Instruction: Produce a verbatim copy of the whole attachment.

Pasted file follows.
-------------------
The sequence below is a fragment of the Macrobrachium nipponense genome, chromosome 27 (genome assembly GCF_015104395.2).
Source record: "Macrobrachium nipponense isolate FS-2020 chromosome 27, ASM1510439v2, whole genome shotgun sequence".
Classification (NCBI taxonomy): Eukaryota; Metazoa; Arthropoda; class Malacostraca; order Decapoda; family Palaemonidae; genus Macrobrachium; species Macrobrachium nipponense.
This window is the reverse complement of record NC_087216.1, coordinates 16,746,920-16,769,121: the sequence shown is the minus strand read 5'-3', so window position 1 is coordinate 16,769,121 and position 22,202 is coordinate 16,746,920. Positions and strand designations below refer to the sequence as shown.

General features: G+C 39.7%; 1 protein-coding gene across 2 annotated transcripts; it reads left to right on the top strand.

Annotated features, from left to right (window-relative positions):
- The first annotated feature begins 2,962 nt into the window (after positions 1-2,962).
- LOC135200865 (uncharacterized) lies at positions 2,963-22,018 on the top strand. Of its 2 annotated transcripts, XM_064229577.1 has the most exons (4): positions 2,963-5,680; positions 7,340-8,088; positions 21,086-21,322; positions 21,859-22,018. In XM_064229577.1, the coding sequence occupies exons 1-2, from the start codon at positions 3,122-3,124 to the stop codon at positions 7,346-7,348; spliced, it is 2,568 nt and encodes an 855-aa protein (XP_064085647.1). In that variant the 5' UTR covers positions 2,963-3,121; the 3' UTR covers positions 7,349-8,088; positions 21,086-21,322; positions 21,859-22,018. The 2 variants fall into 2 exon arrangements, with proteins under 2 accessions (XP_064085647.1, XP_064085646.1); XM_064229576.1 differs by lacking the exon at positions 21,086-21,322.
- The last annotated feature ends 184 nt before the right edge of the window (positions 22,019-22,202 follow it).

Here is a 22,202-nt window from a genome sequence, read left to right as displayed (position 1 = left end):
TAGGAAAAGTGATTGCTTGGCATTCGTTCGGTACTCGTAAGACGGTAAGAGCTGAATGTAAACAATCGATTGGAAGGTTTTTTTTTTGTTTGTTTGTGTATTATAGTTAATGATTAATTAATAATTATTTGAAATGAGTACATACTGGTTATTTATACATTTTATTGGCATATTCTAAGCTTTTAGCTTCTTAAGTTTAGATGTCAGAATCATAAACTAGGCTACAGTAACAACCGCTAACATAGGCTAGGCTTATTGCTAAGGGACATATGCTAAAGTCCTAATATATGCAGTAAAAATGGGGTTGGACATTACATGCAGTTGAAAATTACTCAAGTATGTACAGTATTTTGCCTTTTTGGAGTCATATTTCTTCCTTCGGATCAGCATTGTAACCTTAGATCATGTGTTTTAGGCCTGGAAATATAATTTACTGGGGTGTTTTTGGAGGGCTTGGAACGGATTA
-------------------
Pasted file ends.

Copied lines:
The sequence below is a fragment of the Macrobrachium nipponense genome, chromosome 27 (genome assembly GCF_015104395.2).
Source record: "Macrobrachium nipponense isolate FS-2020 chromosome 27, ASM1510439v2, whole genome shotgun sequence".
Classification (NCBI taxonomy): Eukaryota; Metazoa; Arthropoda; class Malacostraca; order Decapoda; family Palaemonidae; genus Macrobrachium; species Macrobrachium nipponense.
This window is the reverse complement of record NC_087216.1, coordinates 16,746,920-16,769,121: the sequence shown is the minus strand read 5'-3', so window position 1 is coordinate 16,769,121 and position 22,202 is coordinate 16,746,920. Positions and strand designations below refer to the sequence as shown.

General features: G+C 39.7%; 1 protein-coding gene across 2 annotated transcripts; it reads left to right on the top strand.

Annotated features, from left to right (window-relative positions):
- The first annotated feature begins 2,962 nt into the window (after positions 1-2,962).
- LOC135200865 (uncharacterized) lies at positions 2,963-22,018 on the top strand. Of its 2 annotated transcripts, XM_064229577.1 has the most exons (4): positions 2,963-5,680; positions 7,340-8,088; positions 21,086-21,322; positions 21,859-22,018. In XM_064229577.1, the coding sequence occupies exons 1-2, from the start codon at positions 3,122-3,124 to the stop codon at positions 7,346-7,348; spliced, it is 2,568 nt and encodes an 855-aa protein (XP_064085647.1). In that variant the 5' UTR covers positions 2,963-3,121; the 3' UTR covers positions 7,349-8,088; positions 21,086-21,322; positions 21,859-22,018. The 2 variants fall into 2 exon arrangements, with proteins under 2 accessions (XP_064085647.1, XP_064085646.1); XM_064229576.1 differs by lacking the exon at positions 21,086-21,322.
- The last annotated feature ends 184 nt before the right edge of the window (positions 22,019-22,202 follow it).

Here is a 22,202-nt window from a genome sequence, read left to right as displayed (position 1 = left end):
TAGGAAAAGTGATTGCTTGGCATTCGTTCGGTACTCGTAAGACGGTAAGAGCTGAATGTAAACAATCGATTGGAAGGTTTTTTTTTTGTTTGTTTGTGTATTATAGTTAATGATTAATTAATAATTATTTGAAATGAGTACATACTGGTTATTTATACATTTTATTGGCATATTCTAAGCTTTTAGCTTCTTAAGTTTAGATGTCAGAATCATAAACTAGGCTACAGTAACAACCGCTAACATAGGCTAGGCTTATTGCTAAGGGACATATGCTAAAGTCCTAATATATGCAGTAAAAATGGGGTTGGACATTACATGCAGTTGAAAATTACTCAAGTATGTACAGTATTTTGCCTTTTTGGAGTCATATTTCTTCCTTCGGATCAGCATTGTAACCTTAGATCATGTGTTTTAGGCCTGGAAATATAATTTACTGGGGTGTTTTTGGAGGGCTTGGAACGGATTA